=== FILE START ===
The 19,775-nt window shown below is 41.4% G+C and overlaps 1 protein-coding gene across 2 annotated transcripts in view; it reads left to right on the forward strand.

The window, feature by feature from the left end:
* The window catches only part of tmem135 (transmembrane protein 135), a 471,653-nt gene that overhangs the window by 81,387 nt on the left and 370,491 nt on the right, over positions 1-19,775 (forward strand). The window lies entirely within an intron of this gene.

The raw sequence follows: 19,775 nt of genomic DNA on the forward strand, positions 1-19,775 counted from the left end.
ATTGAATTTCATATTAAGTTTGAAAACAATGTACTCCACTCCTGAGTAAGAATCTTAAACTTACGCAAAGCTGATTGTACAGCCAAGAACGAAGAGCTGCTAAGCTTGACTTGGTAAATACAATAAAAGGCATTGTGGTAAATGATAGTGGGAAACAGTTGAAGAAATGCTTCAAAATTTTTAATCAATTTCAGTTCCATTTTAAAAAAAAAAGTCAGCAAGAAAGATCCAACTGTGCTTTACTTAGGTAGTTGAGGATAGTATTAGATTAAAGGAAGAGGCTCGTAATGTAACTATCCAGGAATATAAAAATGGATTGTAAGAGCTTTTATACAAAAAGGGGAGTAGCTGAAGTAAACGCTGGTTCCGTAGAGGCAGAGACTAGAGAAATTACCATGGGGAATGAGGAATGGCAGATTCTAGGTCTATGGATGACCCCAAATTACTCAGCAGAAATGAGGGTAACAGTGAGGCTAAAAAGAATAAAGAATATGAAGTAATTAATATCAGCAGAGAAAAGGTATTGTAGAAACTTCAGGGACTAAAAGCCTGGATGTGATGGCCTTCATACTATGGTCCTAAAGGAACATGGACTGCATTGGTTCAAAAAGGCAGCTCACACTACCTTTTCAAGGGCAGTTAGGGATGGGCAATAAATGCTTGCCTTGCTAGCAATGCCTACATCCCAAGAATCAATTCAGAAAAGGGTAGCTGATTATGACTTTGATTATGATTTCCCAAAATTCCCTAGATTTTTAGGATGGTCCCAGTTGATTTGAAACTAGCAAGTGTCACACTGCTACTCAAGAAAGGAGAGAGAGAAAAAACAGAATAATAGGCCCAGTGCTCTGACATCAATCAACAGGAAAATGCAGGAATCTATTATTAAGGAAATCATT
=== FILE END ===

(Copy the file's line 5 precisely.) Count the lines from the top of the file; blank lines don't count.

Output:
ATTGAATTTCATATTAAGTTTGAAAACAATGTACTCCACTCCTGAGTAAGAATCTTAAACTTACGCAAAGCTGATTGTACAGCCAAGAACGAAGAGCTGCTAAGCTTGACTTGGTAAATACAATAAAAGGCATTGTGGTAAATGATAGTGGGAAACAGTTGAAGAAATGCTTCAAAATTTTTAATCAATTTCAGTTCCATTTTAAAAAAAAAAGTCAGCAAGAAAGATCCAACTGTGCTTTACTTAGGTAGTTGAGGATAGTATTAGATTAAAGGAAGAGGCTCGTAATGTAACTATCCAGGAATATAAAAATGGATTGTAAGAGCTTTTATACAAAAAGGGGAGTAGCTGAAGTAAACGCTGGTTCCGTAGAGGCAGAGACTAGAGAAATTACCATGGGGAATGAGGAATGGCAGATTCTAGGTCTATGGATGACCCCAAATTACTCAGCAGAAATGAGGGTAACAGTGAGGCTAAAAAGAATAAAGAATATGAAGTAATTAATATCAGCAGAGAAAAGGTATTGTAGAAACTTCAGGGACTAAAAGCCTGGATGTGATGGCCTTCATACTATGGTCCTAAAGGAACATGGACTGCATTGGTTCAAAAAGGCAGCTCACACTACCTTTTCAAGGGCAGTTAGGGATGGGCAATAAATGCTTGCCTTGCTAGCAATGCCTACATCCCAAGAATCAATTCAGAAAAGGGTAGCTGATTATGACTTTGATTATGATTTCCCAAAATTCCCTAGATTTTTAGGATGGTCCCAGTTGATTTGAAACTAGCAAGTGTCACACTGCTACTCAAGAAAGGAGAGAGAGAAAAAACAGAATAATAGGCCCAGTGCTCTGACATCAATCAACAGGAAAATGCAGGAATCTATTATTAAGGAAATCATT